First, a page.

Explaining the Seattle Chill

Posted on | October 1, 2008

I was working on a story and trying to explain why the characters were reacting to each other the way they were and hit upon an interesting obvservation. Nathan has just been approached at the city’s “het” S&M club in a way that was somewhat surprising, and attempts to explain to himself his own reaction:

Seattle was frequently schizophrenic about its obligation to police its citizen’s morals, and might one day embrace an openly kinky and demonstrative space on safer sex play, and the next day go all-out to close the place down for maximum publicity. The city had four major newspapers, two dailies and two weeklies. As the weeklies pushed Seattle’s live-and-let-live, gay-friendly, kink-friendly politically correct individualism, the dailies responded by talking up suburb-ready, livable safe streets, “what will we teach our children” safer-sex politically correct collectivism.

No one knew what role anyone else played along the continuum represented by the four papers (nevermind the wild edginess of the anarchosocialist rags that littered the free boxes with names like Eat the State and Gay City), even in a place like Under the Stairs. Nathan suspected that most Seattleites didn’t know where they themselves fell on that spectrum at any given moment until they opened their mouths and voiced an opinion. Once voiced, they tended to hew to it with surprising stubbornness, even knowing that tomorrow they might feel different. As a result, Seattleites tended to be reserved, even chilly, when facing a stranger.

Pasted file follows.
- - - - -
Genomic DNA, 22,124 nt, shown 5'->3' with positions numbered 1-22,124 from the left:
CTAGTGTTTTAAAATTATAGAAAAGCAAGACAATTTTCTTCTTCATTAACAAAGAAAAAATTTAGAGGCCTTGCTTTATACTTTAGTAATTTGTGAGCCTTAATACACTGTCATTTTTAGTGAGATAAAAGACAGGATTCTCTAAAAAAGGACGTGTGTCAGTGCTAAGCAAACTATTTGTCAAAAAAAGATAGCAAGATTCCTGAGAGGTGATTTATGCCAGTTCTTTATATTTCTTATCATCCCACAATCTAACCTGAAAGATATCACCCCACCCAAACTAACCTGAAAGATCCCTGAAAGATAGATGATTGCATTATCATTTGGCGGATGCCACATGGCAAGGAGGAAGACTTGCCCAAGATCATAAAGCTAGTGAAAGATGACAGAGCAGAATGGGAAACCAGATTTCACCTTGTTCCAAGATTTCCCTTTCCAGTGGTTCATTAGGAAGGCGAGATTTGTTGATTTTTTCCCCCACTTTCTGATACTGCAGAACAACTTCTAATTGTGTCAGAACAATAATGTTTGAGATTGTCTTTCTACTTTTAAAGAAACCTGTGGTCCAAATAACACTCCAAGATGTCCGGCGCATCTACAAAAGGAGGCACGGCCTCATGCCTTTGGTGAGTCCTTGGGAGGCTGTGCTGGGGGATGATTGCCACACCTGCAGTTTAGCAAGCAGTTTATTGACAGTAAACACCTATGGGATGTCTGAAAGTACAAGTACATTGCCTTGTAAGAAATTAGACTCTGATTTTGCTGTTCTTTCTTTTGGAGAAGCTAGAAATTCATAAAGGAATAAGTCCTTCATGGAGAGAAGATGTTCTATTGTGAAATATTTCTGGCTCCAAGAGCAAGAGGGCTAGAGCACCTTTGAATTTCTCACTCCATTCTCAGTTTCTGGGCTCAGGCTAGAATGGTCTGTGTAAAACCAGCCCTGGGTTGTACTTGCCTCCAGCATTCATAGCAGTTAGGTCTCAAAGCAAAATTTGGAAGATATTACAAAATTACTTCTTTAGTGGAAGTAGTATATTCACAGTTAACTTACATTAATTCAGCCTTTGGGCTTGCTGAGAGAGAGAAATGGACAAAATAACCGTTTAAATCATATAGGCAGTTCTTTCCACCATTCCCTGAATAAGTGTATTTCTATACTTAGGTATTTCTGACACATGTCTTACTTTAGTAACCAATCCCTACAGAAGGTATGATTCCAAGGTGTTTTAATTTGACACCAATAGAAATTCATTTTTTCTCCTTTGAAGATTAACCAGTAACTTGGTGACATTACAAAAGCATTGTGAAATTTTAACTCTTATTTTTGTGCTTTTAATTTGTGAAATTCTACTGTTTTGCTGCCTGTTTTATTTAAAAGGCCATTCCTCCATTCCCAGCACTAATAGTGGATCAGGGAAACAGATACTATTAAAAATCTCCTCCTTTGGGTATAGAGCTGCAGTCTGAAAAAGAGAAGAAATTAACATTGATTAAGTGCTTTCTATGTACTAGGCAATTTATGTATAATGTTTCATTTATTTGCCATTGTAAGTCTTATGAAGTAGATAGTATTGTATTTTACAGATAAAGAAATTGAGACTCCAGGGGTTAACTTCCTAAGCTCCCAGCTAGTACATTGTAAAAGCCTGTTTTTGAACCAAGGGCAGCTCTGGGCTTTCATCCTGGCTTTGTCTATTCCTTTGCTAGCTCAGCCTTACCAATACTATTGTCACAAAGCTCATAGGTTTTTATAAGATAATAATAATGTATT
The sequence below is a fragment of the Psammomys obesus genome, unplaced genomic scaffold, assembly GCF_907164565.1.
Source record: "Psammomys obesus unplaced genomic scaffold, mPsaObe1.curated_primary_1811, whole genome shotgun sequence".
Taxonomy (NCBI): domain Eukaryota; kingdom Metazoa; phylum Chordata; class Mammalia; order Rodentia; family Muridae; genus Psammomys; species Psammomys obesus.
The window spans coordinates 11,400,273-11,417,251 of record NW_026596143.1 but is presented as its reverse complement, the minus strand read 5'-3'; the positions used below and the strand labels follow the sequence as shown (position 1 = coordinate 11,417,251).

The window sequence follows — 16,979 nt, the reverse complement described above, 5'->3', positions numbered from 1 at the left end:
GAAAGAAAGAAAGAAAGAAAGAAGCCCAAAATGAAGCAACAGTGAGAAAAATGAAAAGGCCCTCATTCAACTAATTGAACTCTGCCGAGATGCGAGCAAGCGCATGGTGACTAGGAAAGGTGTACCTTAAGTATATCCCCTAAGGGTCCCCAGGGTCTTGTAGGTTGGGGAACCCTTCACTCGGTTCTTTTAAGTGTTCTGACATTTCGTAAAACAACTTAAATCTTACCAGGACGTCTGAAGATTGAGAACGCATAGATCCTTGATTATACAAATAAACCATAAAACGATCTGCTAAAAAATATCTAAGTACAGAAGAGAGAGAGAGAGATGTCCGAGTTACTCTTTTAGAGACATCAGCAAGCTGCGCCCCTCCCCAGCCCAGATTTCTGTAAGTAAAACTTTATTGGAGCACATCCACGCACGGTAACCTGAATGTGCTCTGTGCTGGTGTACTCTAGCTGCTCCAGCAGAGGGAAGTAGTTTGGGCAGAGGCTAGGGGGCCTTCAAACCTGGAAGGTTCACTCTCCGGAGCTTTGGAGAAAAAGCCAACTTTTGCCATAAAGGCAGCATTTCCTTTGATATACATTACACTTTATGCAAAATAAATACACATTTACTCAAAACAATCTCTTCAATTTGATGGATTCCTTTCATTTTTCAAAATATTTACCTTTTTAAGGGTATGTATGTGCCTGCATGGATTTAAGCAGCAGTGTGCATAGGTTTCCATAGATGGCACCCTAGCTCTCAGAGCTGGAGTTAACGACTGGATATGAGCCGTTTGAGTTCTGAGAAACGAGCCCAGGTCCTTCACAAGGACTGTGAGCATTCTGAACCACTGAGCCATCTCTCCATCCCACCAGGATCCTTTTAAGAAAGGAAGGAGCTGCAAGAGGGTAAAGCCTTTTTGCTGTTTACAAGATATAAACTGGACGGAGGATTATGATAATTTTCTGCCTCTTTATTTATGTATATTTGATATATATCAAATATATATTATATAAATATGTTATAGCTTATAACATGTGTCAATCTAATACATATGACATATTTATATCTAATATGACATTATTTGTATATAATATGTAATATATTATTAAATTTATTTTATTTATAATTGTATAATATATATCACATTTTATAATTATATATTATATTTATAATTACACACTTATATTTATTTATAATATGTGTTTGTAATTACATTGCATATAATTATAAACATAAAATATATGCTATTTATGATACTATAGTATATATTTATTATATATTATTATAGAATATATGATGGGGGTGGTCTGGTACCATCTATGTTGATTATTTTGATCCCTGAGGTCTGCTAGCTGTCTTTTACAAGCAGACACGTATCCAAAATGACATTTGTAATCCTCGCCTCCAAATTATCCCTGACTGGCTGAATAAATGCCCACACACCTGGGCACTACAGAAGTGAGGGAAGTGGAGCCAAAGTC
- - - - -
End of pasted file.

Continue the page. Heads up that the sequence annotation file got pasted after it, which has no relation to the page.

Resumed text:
Probably not an original observation about my city, but I’ve never seen it quite worded that way, nor put quite so at the feet of Dan Savage and Jim Veseley.

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